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Spiritualism

SPIRITUALISM

The term "spiritualism" seems to have been coined by 17th-century theologians to signify erroneous forms of mysticism, but was taken over by V. cousin to denote his own eclectic philosophy. Its use in philosophy became common in the 19th century, both in the wider sense of systems opposed to materialism, as with T. S. Jouffroy (17961842) and maine de biran, and in more restricted contexts, as referring for instance to trends of thought originating with St. Augustine. In general usage, thinkers are termed spiritualist if they maintain the existence and primacy of a reality that is distinct from, and not derived from, matter, that of itself is not subject to the determinations of time and space, and that, in its existence, is independent of a bodily frame. Such reality may be conceived as an impersonal, universal cosmic force, or as personal, either in a supreme being or in finite beings; it may be regarded as the only reality, implying the negation of matter; or it may be affirmed as coexistent with matter and associated principally with certain aspects or regions of reality, such as essences or values, or the order and structure of the universe. Under the heading of spiritualism one may therefore include such diverse systems as pantheism, deism, theism, idealism, immaterialism, personalism, and many forms of realism.

Idealism provides the spiritualist philosopher with many valid arguments in favor of the reality and superiority of spirit, without implying that all forms of being are fundamentally spiritual in the sense of being limited manifestations of one primal spirit, or that they are inconceivable except as objects essentially related to, if not immanent in, the act of thought. Catholic philosophy sees such implications as exaggerations of the truths that all finite being proceeds from the creative knowledge of God and that the formal element in all creatures may be seen as the external realization of a divine idea as its prototype. Material beings may, moreover, be seen as relative to mind since they are formally true only for mind and are endowed with higher perfection in the mind when they are known. The affinity of being with thought does not imply that being is essentially either spiritual or immaterial, but that both created thought and created being have their source in the creative knowledge of God.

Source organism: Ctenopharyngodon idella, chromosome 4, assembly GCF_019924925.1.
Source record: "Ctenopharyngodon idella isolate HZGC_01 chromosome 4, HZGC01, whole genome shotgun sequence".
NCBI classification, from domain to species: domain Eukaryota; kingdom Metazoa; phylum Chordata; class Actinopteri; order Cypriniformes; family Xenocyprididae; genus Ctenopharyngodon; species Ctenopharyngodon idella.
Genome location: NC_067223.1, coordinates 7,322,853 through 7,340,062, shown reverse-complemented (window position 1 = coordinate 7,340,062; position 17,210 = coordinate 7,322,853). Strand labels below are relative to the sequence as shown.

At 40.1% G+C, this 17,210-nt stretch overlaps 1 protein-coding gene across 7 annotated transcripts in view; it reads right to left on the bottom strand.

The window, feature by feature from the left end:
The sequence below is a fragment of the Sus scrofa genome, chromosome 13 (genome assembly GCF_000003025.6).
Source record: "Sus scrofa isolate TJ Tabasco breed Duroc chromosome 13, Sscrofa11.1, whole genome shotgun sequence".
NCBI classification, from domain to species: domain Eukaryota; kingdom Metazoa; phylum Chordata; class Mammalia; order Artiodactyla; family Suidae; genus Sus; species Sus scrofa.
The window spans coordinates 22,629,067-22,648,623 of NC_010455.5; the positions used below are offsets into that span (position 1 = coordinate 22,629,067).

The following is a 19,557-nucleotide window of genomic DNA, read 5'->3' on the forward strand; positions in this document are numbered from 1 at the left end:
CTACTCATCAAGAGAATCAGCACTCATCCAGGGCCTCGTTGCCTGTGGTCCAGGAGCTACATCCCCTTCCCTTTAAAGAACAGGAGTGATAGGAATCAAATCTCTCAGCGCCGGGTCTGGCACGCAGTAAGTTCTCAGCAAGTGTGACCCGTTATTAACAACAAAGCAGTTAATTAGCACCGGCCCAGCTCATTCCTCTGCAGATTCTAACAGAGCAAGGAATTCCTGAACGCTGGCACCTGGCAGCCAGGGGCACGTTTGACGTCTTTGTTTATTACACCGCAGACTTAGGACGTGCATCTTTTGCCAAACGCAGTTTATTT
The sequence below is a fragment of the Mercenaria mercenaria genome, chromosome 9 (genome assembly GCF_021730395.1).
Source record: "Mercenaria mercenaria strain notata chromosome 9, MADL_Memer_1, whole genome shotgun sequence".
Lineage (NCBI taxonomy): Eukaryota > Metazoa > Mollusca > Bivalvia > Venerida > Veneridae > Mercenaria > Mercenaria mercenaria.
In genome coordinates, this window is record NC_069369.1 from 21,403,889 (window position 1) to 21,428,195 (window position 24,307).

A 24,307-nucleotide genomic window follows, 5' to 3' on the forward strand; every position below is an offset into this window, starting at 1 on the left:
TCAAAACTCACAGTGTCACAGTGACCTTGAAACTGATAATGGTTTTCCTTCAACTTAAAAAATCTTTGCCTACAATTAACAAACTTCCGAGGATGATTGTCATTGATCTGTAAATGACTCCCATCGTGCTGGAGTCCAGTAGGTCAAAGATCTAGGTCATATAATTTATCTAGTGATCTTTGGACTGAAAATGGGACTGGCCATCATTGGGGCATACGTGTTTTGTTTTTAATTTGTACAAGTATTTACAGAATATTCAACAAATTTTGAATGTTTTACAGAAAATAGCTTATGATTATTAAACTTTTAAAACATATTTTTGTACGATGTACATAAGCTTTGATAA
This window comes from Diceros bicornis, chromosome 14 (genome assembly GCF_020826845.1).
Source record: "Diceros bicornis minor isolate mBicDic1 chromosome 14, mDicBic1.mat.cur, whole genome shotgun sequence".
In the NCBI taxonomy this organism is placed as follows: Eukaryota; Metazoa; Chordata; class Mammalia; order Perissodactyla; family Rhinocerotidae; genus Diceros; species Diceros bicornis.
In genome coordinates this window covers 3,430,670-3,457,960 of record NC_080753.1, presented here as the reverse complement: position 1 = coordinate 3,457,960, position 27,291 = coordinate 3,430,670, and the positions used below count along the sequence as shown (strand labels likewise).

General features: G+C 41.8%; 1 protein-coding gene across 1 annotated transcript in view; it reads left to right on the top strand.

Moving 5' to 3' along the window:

Forms of realism that teach the evolution of spirit from matter deny in practice the principle of causality. They also imply the denial of the validity of knowledge. But such a denial is itself knowledge, and therefore, if it does not contradict itself, it at least deprives itself of any right to be heeded. The denial of the spirituality of man is itself an act of the mind of man and implies the very spirituality that is denied. If it be granted that thought is not spiritual and is nothing more than the result of the play of material forces, there can no longer be any question of truth for man, in which case the initial supposition cannot be regarded as true. The denial of spirituality thus involves a latent contradiction.

See Also: spirit; spiritism; panpsychism; idealism.

Bibliography: j. macquarrie, Twentieth-Century Religious Thought (New York 1963). a. dondeyne, Contemporary European Thought and Christian Faith, tr. e. mcmullin and j. burnheim (Pittsburgh 1958.). j. d. collins, God in Modern Philosophy (Chicago 1959). É. h. gilson, Being and Some Philosophers (2d ed. Toronto 1952); The Unity of Philosophical Experience (New York 1937). a. g. sertillanges, Le Christianisme et les philosophies, 2 v. (Paris 193941). m. f. sciacca, Il problema di Dio e della religione nella filosofia attuale (3d ed. Brescia 1953). l. brunschvicg, Les Âges de l'intelligence (3d ed. Paris 1947). r. vancourt, Pensée moderne et philosophie chrétienne (Paris 1957). n. a. berdi[symbol omitted]ev, Esprit et réalité (Paris 1943). f. tuloup, L'Âme et sa survivance, depuis la préhistoire jusqu'à nos jours (Paris 1947).

[a. j. mcnicholl]

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